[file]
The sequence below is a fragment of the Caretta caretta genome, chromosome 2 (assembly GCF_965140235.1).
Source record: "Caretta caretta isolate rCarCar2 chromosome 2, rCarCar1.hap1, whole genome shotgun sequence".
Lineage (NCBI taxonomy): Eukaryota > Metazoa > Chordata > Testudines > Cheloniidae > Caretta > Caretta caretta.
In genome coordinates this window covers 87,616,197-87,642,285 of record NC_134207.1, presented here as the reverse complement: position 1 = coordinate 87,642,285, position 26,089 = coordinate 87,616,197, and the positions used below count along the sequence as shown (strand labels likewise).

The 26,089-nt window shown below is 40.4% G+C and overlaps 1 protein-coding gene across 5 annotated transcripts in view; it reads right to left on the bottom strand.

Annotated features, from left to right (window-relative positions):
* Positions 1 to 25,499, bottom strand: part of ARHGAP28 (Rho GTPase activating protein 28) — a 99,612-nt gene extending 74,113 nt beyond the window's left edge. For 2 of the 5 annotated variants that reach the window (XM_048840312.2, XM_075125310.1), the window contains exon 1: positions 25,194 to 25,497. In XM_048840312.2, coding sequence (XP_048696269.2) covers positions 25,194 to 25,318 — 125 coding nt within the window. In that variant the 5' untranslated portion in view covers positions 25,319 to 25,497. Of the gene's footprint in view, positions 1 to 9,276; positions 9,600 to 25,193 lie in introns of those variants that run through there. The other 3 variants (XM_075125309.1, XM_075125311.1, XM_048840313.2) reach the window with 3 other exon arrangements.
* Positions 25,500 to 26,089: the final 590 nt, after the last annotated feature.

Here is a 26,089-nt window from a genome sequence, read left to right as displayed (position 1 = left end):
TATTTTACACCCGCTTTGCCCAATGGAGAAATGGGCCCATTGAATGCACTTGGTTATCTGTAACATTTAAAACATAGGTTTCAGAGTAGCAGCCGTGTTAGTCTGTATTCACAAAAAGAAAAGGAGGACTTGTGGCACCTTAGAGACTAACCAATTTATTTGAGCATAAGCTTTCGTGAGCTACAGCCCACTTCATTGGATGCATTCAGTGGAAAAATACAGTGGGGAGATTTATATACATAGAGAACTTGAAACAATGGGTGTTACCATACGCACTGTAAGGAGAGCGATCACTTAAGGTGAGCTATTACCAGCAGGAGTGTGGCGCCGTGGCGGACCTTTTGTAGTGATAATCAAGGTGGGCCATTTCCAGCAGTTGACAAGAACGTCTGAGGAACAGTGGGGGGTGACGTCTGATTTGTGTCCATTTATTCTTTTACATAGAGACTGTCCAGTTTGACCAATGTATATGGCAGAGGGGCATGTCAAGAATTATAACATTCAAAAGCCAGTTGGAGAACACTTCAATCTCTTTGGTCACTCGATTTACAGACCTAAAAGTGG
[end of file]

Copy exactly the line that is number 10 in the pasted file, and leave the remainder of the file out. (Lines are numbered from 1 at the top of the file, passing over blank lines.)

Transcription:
TATTTTACACCCGCTTTGCCCAATGGAGAAATGGGCCCATTGAATGCACTTGGTTATCTGTAACATTTAAAACATAGGTTTCAGAGTAGCAGCCGTGTTAGTCTGTATTCACAAAAAGAAAAGGAGGACTTGTGGCACCTTAGAGACTAACCAATTTATTTGAGCATAAGCTTTCGTGAGCTACAGCCCACTTCATTGGATGCATTCAGTGGAAAAATACAGTGGGGAGATTTATATACATAGAGAACTTGAAACAATGGGTGTTACCATACGCACTGTAAGGAGAGCGATCACTTAAGGTGAGCTATTACCAGCAGGAGTGTGGCGCCGTGGCGGACCTTTTGTAGTGATAATCAAGGTGGGCCATTTCCAGCAGTTGACAAGAACGTCTGAGGAACAGTGGGGGGTGACGTCTGATTTGTGTCCATTTATTCTTTTACATAGAGACTGTCCAGTTTGACCAATGTATATGGCAGAGGGGCATGTCAAGAATTATAACATTCAAAAGCCAGTTGGAGAACACTTCAATCTCTTTGGTCACTCGATTTACAGACCTAAAAGTGG